The Magazine

Freewheeling Protesters

From the January 31, 2005 issue: Critical Mass comes to the inauguration.

Jan 31, 2005, Vol. 10, No. 19 • By MATT LABASH
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YOU'VE GOT TO HAND IT to our political players. Even with the onset of second-term ho-hums, everyone did his part to convey the momentousness of what some wags call the "peaceful non-transfer of power." Republicans turned out for the inauguration in cashmere-swaddled, mink-stoled finery, dutifully forcing smiles as the president they returned to office cast doubt on their good judgment by showcasing a Lawrence-Welk singer crooning the John Ashcroft-penned "Let the Eagle Soar."

Then there were those pesky protesters. During every convention or inauguration or political-pageant-of-the-day, they go at it once more, as though anyone besides their group-housemates cares. It's as if each side sits down for a quadrennial poker game, the protesters saying to the establishment parties, "I'll see your hollow ceremony, and raise you a gesture of futility."

There's a rote, Groundhog Day quality to it all. It can leave you itching for something more: "the untamed fire of freedom," in the words of our president. And to a bourgeois reporter in a buttoned-down town, there is no greater symbol of freedom than the bike messenger. What respectable citizen among us hasn't wanted to know the feeling of weaving around cars, barreling down sidewalks, wearing fingerless gloves, and shooting heroin in the park?

Happily, the inaugural protests provided a way to combine my aspirations with my obligations. I signed up with the Critical Mass bike protest team. Originating in San Francisco in the early '90s, they are a loose confederation of cyclists who commandeer city streets and generally wreak havoc with traffic. Critical Mass's founding fathers conceived this action as an environmental rebuke to the automobile. But it's become another all-purpose wrench in the grievance-group toolbox. As Nani Wepaste, my Critical-Mass rabbi, puts it, "People are so individualistic these days. Critical Mass is whatever you want it to be."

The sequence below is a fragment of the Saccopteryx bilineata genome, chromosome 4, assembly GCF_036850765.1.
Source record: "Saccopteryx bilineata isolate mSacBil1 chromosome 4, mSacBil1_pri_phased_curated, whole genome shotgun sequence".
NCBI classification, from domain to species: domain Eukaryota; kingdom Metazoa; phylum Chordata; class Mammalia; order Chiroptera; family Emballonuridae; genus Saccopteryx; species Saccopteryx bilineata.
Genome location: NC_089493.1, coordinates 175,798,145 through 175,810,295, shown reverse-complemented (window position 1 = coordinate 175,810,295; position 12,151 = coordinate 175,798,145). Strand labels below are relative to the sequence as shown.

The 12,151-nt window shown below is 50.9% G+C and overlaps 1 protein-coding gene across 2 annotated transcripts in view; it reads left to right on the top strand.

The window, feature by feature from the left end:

A few days before the inauguration, I meet Wepaste during Media Day at the protesters' convergence center, a decrepit warehouse where demonstrations are plotted by everyone from the anarchists to the Radical Cheerleaders to the Keys of Resistance (a group that dresses like 1940s-era secretaries and bangs out dictated letters of dissent to elected officials on antique typewriters). While protesters invariably bemoan the nefarious influence of corporate media, they tend to be media whores themselves, going so far as to throw media open houses, complete with refreshments.

The fiftysomething Wepaste looks the part of the revolutionary, with her Che beret and hemp messenger bag. But in reality, Wepaste (real name: Nancy Shia) is a lapsed Republican who spends her days poring over government-hearing transcripts for the Federal News Service. Such a gig affords her occasional proximity to the president, whom she dislikes for hijacking what was once her party, the party of Lincoln and Eisenhower, the latter of whom warned against the ascent of the military-industrial complex. As a photographer, she takes full advantage of her proximity, incorporating Bush photos into her protest artwork.

As we stand in the convergence center's art space, she shows me some. "Look at this one," she says, pointing to a photo of Bush blinking with one eye at half-mast, the eyelid fluttering over a rolling pupil. "He looks like he's high on crack; took it at the National Press Club," she boasts.

Before our ride, I tell her I think we need a team name. I try out the Unicorns, the very symbol of priapic virility, which she doesn't like, then the Fuzzbusters, which she thinks is "too confrontational." She doesn't want to get arrested, as many of her cohorts did two years ago, when D.C. police, in a rare display of cunning, provided bike-protesters an escort, then herded many of them into a park, arresting several. "Let's stick with Critical Mass," she says. She's the boss. But since she had said the group was whatever I wanted it to be, I stick with the Unicorns.

So at dawn on Inauguration Day, two dozen or so Unicorns mount up at Union Station. "Let's roll," someone says, Todd Beamer-esquely. I am comfortable on my steed, having dragged my own Trek Navigator hybrid mountain bike in from the suburbs. But when we reach the first intersection, I make the foolish mistake of stopping at a red light, and am nearly plowed through by another rider. "Why'd you stop?" she says. "We're not supposed to?" I ask, so innocent. Another Unicorn yells, with Zen-master calm, "You don't stop. It's an uninterrupted flow of bodies, beautiful, unfolding, and natural."